A brief history of India in French published in 1552, just before Emperor Akbar reclaimed the Mughal empire in 1556 after a battle victory in Panipat, is a rare gem with Maria Brothers, an antiquarian bookseller.
Weighty tomes covered with a sprinkle of dust line the shelves of this bookstore, tucked into a corner of Mall Road, Shimla. The shelves are altars for the inveterate collector with deep pockets.
Striking a conversation with Mr. Rajeev Sud, the propeitor, elicits the story behind the store, and the dying business of antiquarian books.
When Mr. OC Sud, a geographer who taught in Lahore, left the city before Pakistan came into being and moved to Shimla, where he couldn’t find a job. Sud’s love for books founded Maria Brothers in 1946. He switched to antiquarian books only later in 1951.
“He established the store as one that specialises in antique travel and history related books,” says Rajeev Sud, his son, who has inherited the bookstore after his father’s death. Over the decades the store has attracted widespread attention, which counts Benazir Bhutto and Edmund Hillary as its customers.
The 14th edition of Encyclopaedia Britannica, published in 1929, sits on a shelve alongside an edition of the Illustrated History of India. Volumes on game birds and insects in India, published in London, share space with collected volumes of journals like – Young India, Punch and Shimla Times.
A copy of a presidential address made to the Indian National Congress is wedged in a corner. Travel and history, bound in cloth and engraved with gold lettering, beam down from the shelves.
“India used to have several antiquarian dealers, but it’s a dying trade,” says Mr. Sud as he details the difficulties in sourcing books from antiquarian dealers in India and abroad.
“There are a few left in Calcutta, one in Mysore. Most of these books are expensive and therefore find few takers. Some of them are dead investments as they could lie on the shelf for a long time waiting for a buyer,” he adds.
He judges the date of the books based on the quality of paper used, the kind of printing applied, whether it is wood block printing, copper plate printing or stone plate printing, for those books that don’t have a specific date on them.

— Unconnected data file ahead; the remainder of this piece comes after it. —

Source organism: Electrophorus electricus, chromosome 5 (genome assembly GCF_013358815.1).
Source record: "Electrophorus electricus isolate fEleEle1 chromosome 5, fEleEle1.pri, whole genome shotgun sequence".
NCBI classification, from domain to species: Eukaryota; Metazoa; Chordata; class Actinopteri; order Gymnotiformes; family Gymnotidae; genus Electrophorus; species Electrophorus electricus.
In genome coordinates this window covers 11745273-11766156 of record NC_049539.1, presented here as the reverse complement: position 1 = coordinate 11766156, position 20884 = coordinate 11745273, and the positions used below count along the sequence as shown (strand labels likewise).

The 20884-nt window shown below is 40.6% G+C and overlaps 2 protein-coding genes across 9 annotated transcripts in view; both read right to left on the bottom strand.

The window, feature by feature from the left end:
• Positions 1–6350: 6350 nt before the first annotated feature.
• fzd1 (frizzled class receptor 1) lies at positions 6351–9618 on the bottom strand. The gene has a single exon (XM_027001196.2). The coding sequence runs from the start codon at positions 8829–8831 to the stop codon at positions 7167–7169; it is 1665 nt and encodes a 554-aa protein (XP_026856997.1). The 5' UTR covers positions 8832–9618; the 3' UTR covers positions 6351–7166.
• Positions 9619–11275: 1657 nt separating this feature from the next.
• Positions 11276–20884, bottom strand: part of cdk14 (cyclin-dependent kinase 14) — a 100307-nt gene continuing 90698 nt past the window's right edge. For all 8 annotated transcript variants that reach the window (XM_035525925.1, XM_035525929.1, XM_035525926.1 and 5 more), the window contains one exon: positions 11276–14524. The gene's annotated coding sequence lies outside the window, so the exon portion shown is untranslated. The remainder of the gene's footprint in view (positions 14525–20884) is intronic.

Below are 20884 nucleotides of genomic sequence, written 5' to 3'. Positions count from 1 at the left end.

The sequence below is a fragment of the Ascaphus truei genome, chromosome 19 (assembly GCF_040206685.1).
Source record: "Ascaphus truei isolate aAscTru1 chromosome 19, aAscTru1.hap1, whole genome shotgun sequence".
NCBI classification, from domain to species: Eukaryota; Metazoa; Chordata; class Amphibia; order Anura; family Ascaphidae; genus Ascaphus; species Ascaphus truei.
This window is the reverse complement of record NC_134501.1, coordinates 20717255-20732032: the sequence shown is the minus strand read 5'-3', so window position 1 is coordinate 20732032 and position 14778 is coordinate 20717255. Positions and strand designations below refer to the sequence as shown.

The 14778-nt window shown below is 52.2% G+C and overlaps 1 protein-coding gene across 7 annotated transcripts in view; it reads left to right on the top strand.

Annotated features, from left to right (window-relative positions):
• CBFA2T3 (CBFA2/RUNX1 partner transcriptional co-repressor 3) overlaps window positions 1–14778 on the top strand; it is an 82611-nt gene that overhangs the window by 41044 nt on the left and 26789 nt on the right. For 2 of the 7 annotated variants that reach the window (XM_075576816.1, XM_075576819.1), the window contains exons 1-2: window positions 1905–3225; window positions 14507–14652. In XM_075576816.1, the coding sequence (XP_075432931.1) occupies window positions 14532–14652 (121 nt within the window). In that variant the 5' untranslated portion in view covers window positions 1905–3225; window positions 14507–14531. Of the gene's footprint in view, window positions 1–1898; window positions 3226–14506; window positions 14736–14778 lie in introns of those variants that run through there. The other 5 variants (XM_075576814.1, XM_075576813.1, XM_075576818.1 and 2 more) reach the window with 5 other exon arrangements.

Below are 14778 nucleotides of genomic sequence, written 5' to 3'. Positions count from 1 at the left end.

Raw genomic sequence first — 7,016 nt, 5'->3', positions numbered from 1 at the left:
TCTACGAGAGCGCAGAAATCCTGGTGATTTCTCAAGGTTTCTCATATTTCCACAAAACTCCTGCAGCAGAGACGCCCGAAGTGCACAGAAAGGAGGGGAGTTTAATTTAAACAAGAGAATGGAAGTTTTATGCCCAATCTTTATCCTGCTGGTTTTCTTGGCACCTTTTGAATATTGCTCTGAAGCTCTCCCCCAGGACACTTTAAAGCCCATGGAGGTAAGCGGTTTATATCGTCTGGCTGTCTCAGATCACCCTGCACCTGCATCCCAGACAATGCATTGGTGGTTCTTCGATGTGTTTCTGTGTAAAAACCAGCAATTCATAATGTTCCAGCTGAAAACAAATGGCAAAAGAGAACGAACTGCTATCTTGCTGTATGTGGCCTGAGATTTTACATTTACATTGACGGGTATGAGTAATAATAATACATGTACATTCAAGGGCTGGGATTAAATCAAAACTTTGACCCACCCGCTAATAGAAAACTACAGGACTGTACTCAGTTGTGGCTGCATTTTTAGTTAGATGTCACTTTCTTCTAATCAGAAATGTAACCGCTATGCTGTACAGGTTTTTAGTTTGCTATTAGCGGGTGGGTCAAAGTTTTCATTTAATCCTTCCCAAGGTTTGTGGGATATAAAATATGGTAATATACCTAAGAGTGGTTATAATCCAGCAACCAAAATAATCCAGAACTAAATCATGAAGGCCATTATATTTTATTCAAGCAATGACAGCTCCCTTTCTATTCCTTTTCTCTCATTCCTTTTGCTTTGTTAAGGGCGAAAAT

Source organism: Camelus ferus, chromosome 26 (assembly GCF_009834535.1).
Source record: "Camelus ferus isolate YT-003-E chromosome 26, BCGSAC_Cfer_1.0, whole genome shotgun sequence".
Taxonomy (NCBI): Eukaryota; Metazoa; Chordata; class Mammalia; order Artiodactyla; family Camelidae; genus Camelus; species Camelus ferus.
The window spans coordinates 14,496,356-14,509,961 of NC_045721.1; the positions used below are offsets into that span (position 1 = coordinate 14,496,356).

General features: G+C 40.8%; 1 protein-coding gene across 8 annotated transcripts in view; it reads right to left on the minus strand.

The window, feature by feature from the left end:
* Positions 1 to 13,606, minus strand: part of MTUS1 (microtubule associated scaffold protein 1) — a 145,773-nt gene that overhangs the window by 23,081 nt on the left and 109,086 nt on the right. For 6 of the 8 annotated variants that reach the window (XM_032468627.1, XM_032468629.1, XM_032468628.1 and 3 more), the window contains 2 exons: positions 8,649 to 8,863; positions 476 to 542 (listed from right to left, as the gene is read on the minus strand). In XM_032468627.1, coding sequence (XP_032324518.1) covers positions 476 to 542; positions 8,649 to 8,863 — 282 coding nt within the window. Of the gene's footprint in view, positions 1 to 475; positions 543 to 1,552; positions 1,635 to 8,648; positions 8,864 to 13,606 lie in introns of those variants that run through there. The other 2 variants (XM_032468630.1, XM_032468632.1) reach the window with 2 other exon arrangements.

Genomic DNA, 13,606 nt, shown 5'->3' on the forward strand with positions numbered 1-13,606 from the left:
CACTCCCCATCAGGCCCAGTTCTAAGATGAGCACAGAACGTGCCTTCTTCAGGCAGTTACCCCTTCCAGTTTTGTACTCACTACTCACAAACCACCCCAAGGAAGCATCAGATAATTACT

“Dealer to dealer, the trade is more on faith.”
Will a system of antiquarian book fairs, like the ones held abroad, help the business?
“That may not work in India,” says Mr. Sud. “The cost of transport and the pavilion charges, besides lack of security are deterrents.”
Has he considered moving to Delhi or Chandigarh where the business might be better?
“It isn’t particularly flourishing in Delhi either,” he laments. “People don’t have time to read anymore. Besides, everything is digital now and available on the net.”
Sud is looking to give Maria Brothers an online presence should he be able to find someone who can catalogue the collection accurately.
At the foot of the shelves are boxes containing old maps detailing sections of colonial India, topography maps and prints. Some of the sheets are fragile and yellowing.
“Preservation in Shimla is not much of a problem since the weather is conducive,” he says. “Humidity levels are lower than that in the plains.”
A collectors item, one of the first facsimiles of the American Declaration of Independence is currently in Mr. Sud’s possession. His father had stumbled upon it tucked inside a book that he had bought. The Declaration is on handmade parchment paper. Preserving that must be a task?
“Yes, we don’t get adequate insurance in India. No insurance company here covers old books,” he says.
Buying books for investment has not caught on much in India. Seventy percent of Mr. Sud’s customers are foriegners.
“The quality of old books abroad is better. They are in mint condition. In India, this is not so. That says something about the way we handle our books,” he says.
A royal red copy of EJ Buck’s Shimla: Past and Present prominently lies on the table in the middle of the store, conspicuous in its newness.
“He’s the authority on Shimla,” says Mr. Sud. “Not many histories have deviated from his colonial one.” The edition is new, but the book isn’t incongruous with the fading covers it accompanies.
A painted canvas leans against a shelf, while Bani Prasanna Bhattacharya’s art work overlooks the centre table.
Unlike the more modern book stores down the road, the shelves at Maria are an exercise in searching without quite knowing what to look for.
The crannies can take one by surprise.
Photos credits: Abhinaya Harigovind